"Trumpet in a herd of elephants; / Crow in the company of cocks; / Bleat in a flock of goats." -- Mayan proverb.
"Frank, let's face it: who can trust a cop that won't take money?" -- A fellow cop to Frank Serpico (Al Pacino)
In 1973, between the first two Godfather films, Al Pacino hung his hat on another iconic film and character of '70s cinema. The film was Serpico, based on the true story of New York City Police Detective Frank Serpico who, in 1971, broke the code of silence unofficially understood by every cop to be sacrosanct, and testified before the Knapp Commission, a government inquiry into NYPD police corruption. Serpico's story quickly become big news and a bestselling non-fiction book by Peter Maas. Sidney Lumet's film of Serpico, written by celebrated screenwriters Norman Wexler and Waldo Salt, took the policier further into gritty new territory that had been forged two years earlier by William Friedkin's The French Connection.
We meet Frank Serpico as a young police academy graduate, the son of proud Italian immigrants. Frank is ambitious, idealistic and a gentle soul at his core. Most importantly, we see that he holds the law up as being sacred. Immediately he gravitates toward a senior patrolman who is highly decorated, hoping he'll show this rookie the ropes. And immediately we see that corruption trickles down to the very bottom of any organization. While eating at a local deli, Frank declines what is understood to be the day's gratis meal for cops, instead ordering a roast beef sandwich. When the fatty food arrives, Frank goes to take it back, but is stopped by his new mentor, who patiently explains "We just kinda take what Charlie gives us." It's all downhill from there.
Frank quickly learns that the NYPD interrogates suspects via kidney punches and phone books to the head, and that police work is viewed as an entrepreneurial pursuit. Every time Frank transfers to a new precinct, hoping this time to be paired with some righteous cops, he is greeted with that week's payoff envelope from local businesses, gangsters or whomever needs a "favor," be it a parking ticket overlooked, or to the privilege of dealing heroin unmolested by the boys in blue.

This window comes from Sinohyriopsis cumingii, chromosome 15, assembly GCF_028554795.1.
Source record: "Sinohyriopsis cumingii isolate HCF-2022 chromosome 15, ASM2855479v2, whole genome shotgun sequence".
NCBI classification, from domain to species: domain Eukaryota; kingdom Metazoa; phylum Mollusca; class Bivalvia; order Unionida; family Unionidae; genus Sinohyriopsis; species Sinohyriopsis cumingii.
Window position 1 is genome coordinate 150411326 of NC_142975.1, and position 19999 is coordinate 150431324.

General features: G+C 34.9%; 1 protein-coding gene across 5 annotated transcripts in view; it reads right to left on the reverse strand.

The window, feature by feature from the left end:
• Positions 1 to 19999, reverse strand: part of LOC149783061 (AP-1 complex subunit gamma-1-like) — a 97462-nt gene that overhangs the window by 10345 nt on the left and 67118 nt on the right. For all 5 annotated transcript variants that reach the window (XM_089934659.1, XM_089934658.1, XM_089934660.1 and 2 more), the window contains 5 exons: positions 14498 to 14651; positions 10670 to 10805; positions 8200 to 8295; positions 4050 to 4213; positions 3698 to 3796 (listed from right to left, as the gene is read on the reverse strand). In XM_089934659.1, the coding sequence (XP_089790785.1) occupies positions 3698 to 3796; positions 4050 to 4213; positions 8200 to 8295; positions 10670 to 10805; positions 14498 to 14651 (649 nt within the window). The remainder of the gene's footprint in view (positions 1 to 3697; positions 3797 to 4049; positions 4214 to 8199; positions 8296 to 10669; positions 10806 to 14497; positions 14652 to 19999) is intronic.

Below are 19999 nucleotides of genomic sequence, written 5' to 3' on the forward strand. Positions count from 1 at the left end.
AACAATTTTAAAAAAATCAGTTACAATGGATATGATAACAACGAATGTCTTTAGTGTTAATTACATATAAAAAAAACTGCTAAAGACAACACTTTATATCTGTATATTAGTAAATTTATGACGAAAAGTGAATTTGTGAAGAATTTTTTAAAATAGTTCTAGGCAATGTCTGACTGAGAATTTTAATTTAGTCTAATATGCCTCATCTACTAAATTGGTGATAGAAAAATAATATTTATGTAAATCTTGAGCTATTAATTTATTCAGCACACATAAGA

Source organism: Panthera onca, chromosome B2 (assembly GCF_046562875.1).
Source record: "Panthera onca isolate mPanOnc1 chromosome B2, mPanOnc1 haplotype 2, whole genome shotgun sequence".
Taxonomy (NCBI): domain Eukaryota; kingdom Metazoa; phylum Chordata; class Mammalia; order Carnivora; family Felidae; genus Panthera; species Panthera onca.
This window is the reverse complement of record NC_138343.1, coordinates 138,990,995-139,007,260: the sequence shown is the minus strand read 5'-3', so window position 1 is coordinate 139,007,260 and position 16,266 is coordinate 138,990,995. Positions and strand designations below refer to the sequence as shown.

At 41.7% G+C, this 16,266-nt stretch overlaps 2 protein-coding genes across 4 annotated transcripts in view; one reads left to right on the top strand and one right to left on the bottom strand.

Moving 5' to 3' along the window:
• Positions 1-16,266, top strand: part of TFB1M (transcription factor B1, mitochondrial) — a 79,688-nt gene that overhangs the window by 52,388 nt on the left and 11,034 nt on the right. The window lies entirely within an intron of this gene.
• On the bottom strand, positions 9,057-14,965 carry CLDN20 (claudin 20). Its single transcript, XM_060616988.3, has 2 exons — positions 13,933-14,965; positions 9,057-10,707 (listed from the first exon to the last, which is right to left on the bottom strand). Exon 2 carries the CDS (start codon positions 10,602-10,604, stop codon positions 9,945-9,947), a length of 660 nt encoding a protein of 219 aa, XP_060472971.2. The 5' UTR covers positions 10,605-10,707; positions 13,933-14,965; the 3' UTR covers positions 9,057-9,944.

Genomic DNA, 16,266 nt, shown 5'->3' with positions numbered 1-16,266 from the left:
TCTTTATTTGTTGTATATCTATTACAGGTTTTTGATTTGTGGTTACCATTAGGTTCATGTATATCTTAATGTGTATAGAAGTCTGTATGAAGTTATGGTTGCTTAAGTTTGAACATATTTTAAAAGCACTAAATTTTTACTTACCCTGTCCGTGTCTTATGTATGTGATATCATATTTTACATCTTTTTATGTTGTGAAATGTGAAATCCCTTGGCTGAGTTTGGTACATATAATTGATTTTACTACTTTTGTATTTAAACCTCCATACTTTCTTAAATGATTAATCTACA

The higher Frank rises in the department (his innovation in working plain clothes to blend in on the street is just one of the things that made Serpico an exemplary cop), the deeper the corruption seems to be. Even after making a friend (Tony Roberts) in the D.A.'s office who seems as committed as he is to battling corruption, Frank is met with blank stares and outright contempt by the higher-ups who resent his rocking the boat. And it's here we come to realize what Serpico the film, and Serpico the character, are really all about.
The mid-1960s through the late 1970s was an explosion of popular non-conformity among the Baby Boom Generation, tossing aside what they viewed as outmoded and outdated values, styles and rituals that were relics of post-WW II rigidity. Frank Serpico soon replaced his clean-cut looks for long, flowing hair and beard, his perfectly pressed NYPD uniform with knife-edge creases for "street" clothes, listened to classical music and even (gasp!) reads books without pictures. His embracing of the hippie aesthetic gave him an intellectual curiosity that spat in the face of everything an enclosed power structure and subculture like a police force rails against. In fact, Serpico's style is such an affront to the crew-cut, bow tie-wearing cops that surround him, one veteran cop makes the overtly hostile accusation to Serpico's face that he must be gay. In addition to being one of the best cop movies ever made, Serpico might be the finest American film in history dealing with the subject of conformity and how, at the end of the day, few things are more American than the old adage "If you want to get along, go along."
Al Pacino has spoken at length of the time he spent with the real Frank Serpico before, during and after the film was completed. Serpico wound up living in exile in Europe for years, as his life would have been in danger had he remained in the U.S. One day, Pacino worked up the courage and asked Serpico why he "ratted out" his fellow cops. Serpico replied: "Well Al, if I hadn't, who would I have been when I listened to a piece of music?"
Serpico received two Academy Award nominations and won Al Pacino a Golden Globe for Best Motion Picture Actor -- Drama. It is available on DVD and Blu-ray from Paramount Pictures Home Video.
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